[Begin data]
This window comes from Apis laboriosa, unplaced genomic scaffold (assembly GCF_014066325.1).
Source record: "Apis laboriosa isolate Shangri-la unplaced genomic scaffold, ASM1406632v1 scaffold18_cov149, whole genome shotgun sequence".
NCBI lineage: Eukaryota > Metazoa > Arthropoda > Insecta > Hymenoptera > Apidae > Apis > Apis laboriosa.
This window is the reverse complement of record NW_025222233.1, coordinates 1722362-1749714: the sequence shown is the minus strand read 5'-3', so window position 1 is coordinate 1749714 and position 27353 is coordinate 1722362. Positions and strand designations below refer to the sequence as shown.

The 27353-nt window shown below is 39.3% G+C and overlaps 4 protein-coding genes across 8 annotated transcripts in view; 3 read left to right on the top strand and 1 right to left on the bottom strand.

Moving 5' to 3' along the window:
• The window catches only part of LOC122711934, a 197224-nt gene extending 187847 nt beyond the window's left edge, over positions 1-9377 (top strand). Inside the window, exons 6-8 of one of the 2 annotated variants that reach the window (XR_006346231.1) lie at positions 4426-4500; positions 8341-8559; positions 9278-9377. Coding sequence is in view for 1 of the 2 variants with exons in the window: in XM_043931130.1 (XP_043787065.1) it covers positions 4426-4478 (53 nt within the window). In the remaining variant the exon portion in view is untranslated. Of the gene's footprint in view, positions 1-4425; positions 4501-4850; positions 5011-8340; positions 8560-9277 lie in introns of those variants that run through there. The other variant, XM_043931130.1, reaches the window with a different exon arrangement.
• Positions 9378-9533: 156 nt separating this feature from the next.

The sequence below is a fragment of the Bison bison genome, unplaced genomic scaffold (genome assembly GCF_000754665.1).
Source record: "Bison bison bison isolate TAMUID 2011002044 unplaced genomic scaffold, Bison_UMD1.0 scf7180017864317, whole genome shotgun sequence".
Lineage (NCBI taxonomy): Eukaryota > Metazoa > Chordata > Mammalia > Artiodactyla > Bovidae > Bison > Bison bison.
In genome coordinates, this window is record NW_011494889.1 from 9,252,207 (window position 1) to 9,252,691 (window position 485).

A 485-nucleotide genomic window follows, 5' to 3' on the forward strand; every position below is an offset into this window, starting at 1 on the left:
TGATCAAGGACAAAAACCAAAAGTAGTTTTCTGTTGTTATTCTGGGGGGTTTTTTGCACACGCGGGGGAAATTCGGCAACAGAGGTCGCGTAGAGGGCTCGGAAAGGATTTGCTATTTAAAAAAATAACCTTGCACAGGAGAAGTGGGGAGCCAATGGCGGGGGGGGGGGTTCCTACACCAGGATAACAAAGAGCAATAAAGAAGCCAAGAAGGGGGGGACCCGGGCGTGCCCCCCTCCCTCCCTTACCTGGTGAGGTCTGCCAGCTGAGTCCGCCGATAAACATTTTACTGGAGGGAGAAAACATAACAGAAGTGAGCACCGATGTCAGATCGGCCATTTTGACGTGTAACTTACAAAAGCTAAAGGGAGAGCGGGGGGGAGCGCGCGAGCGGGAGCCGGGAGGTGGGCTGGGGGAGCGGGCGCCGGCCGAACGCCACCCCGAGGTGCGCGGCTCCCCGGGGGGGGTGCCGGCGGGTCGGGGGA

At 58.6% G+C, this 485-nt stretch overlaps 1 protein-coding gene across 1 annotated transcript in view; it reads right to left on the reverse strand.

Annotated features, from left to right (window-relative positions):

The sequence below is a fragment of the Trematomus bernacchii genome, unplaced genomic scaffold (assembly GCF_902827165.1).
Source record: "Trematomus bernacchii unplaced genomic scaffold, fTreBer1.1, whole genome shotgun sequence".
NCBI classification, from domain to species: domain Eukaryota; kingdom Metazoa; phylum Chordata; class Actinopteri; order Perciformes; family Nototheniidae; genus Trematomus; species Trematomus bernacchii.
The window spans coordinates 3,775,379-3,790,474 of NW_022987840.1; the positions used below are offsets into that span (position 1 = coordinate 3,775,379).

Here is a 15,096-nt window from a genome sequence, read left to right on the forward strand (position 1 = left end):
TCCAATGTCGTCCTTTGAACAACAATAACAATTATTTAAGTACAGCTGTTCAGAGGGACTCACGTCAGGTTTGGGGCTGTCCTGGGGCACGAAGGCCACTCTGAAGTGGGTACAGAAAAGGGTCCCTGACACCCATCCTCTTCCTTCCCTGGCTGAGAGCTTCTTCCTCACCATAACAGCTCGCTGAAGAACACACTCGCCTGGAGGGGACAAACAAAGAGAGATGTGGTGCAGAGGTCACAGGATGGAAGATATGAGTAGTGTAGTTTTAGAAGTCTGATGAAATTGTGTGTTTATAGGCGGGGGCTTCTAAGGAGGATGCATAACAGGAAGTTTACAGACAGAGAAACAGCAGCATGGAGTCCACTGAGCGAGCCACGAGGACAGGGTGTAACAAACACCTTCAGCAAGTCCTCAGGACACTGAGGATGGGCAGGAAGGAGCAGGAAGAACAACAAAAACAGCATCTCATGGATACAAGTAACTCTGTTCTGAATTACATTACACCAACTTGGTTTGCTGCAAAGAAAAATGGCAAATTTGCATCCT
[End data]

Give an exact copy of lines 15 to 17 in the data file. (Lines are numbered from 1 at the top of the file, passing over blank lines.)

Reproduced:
At 58.6% G+C, this 485-nt stretch overlaps 1 protein-coding gene across 1 annotated transcript in view; it reads right to left on the reverse strand.

Annotated features, from left to right (window-relative positions):

The sequence below is a fragment of the Trematomus bernacchii genome, unplaced genomic scaffold (assembly GCF_902827165.1).